Uncovering the microRNA landscape in the crop pest nematode Meloidogyne incognita

Plant-parasitic nematodes are small roundworms that predominantly feed on roots and cause crop yield losses. The root-knot nematode, Meloidogyne incognita is among the most damaging pests of several crops including cotton, tomato, and soybean. The infective stage of M. incognita, the second-stage larva, enters the roots of susceptible plants and diverts normal root cell growth into feeding sites called giant cells where the juveniles feed, grow, mature as females, and reproduce.  Although these nematodes are too small to see by human eyes, infection can be identified by the appearance of galls or knots on the susceptible plant roots, hence the common name, root-knot nematode (Fig. 1).

Fig. 1. Cotton root infected with M. incognita. Galls can be observed and adult females (arrow) was found in galls.

Fig. 1. Cotton root infected with M. incognita. Galls can be observed and adult females (arrow) was found in galls.

It is difficult to control pest nematodes. Use of crop rotation is difficult because the root-knot nematode feeds on several crops. Nematicides are often highly toxic and only partially effective. Until recently, nematode-resistant cultivars were only moderately effective and are still not generally available in highly-resistant forms in improved cultivars.  Better design of nematicides and development of better nematode resistant crop cultivars could be achieved by increased knowledge of genes and gene regulation that control nematode reproduction, development, and parasitism.

microRNAs (miRNAs) are small  molecules of ribonucleic acids  that regulate gene expression in  cells  and can be manipulated to  suppress gene expression. Through experimental inhibition of genes, miRNAs have been found to control several cellular processes including reproduction, development, and neuro-sensitivity. Even viruses have miRNAs that control viral genes. Our objective is to see whether or not the parasitic character of nematode pests can controlled by using miRNA-based technique? Can we use artificial miRNAs to silence genes that control nematode reproduction and parasitism to manage nematode pests? As the essential first step to address these questions we did a comprehensive analysis to identify and characterize miRNAs in the plant parasitic nematode M. incogita.

Firstly we took advantage of the currently available small RNA database of M. incognita that resulted from deep sequencing analysis. We used a computational program named ‘miRDeepFinder’, previously developed in our lab, for miRNA identification. This program combines multiple criteria that are characteristic for both conserved and novel miRNAs. As a result, we have identified a total of 289 miRNAs in M. incognita. Among them, 254 are miRNAs are conserved and belong to 162 chemical families of miRNA.  In contrast 35 are M.incognita-specific and belong to 31 miRNA families. Species-specific miRNAs might play important roles in the parasitism of M. incognita. Further, we have verified the expression of several miRNAs in M. incognita using quantitative real-time PCR. Figure 2 shows the sequence and hairpin structure of several identified miRNAs.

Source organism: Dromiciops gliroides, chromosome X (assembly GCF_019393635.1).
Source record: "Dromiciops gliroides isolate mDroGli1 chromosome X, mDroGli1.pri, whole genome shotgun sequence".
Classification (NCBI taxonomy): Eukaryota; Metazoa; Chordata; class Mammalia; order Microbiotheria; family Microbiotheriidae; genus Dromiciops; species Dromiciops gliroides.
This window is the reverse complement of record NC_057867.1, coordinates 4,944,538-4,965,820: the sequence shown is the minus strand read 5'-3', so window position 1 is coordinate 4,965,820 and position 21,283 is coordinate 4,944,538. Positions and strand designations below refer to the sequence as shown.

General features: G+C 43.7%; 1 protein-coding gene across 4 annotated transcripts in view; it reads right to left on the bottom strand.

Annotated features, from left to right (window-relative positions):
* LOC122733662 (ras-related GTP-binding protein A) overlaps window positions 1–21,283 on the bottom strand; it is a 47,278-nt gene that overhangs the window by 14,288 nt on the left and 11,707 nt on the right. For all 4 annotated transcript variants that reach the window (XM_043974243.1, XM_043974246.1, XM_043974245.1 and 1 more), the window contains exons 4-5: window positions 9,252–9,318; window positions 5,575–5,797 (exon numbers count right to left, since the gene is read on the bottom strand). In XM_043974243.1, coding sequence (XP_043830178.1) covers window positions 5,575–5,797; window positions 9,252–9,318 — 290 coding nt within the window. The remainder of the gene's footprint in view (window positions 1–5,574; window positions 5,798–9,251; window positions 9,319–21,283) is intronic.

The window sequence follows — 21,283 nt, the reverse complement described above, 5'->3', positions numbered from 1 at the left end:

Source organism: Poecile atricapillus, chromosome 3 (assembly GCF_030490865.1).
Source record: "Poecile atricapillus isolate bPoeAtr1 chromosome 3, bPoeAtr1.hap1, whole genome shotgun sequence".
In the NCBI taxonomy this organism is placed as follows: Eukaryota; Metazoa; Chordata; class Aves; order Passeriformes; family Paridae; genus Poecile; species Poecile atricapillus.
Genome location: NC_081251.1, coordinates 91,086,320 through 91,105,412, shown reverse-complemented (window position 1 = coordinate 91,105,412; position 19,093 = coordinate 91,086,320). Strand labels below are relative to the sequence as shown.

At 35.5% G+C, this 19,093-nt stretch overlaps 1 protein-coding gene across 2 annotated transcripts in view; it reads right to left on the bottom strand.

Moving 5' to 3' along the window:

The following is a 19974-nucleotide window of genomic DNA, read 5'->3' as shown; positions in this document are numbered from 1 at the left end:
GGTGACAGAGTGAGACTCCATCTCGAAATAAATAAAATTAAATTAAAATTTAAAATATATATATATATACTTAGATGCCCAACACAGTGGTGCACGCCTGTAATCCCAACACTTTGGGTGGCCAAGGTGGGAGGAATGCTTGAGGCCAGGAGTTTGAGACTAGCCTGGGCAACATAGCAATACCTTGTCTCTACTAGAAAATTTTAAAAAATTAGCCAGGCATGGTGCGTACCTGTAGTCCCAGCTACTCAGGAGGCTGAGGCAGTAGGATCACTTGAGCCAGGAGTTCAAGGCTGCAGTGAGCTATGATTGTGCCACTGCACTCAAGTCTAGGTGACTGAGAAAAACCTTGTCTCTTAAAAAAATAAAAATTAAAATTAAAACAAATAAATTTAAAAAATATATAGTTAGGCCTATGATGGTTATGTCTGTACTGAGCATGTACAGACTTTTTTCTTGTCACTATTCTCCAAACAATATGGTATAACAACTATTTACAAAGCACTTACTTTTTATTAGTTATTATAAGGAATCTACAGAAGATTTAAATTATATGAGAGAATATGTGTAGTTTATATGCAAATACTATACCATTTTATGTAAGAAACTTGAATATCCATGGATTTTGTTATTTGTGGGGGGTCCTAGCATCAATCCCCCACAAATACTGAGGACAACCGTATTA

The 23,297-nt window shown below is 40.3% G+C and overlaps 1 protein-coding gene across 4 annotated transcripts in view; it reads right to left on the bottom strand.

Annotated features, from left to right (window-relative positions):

Fig. 2. Predicted secondary hairpin structure for four selected M. incognita miRNAs. Mature miRNA sequenced are shaded.

The number of sequence reads of a specific miRNA from deep-sequencing indicates their expression and abundance in an organism. We reported the 16 most abundant miRNAs with each having > 5000 sequence reads.  All these miRNAs are conserved across diverse taxa from helminths to vertebrates.  Importantly, these miRNAs show a high level of conservation among nematode species including both parasitic and free-living nematodes.

For example the most abundant miRNA is min-miR-100a, which is conserved in the parasitic nematode Ascaris suum.  Ascaris is a parasite in animal small intestines.  It has adapted to the parasitic life style by developing a huge reproductive capacity with up to 25,000,000 eggs laid by each female. The second most abundant miRNA is min-miR-124. miR-124 exists in the free-living nematode Caenorhabditis elegans and  in the parasitic nematode Angiostrongylus cantonensis. In A. cantonensis, the upregulation of miR-124 was found to suppress inflammatory markers that may result in reduced immune response, an important mechanism that allows the pest nematode to adapt to infectious conditions.

Xiaoping Pan1 and Robert L. Nichols2
1Department of Biology, East Carolina University, Greenville, NC, USA
2Cotton Incorporated, Cary, NC, USA



Identification and characterization of microRNAs in the plant parasitic root-knot nematode Meloidogyne incognita using deep sequencing.
Zhang Y, Wang Y, Xie F, Li C, Zhang B, Nichols RL, Pan X
Funct Integr Genomics. 2016 Mar


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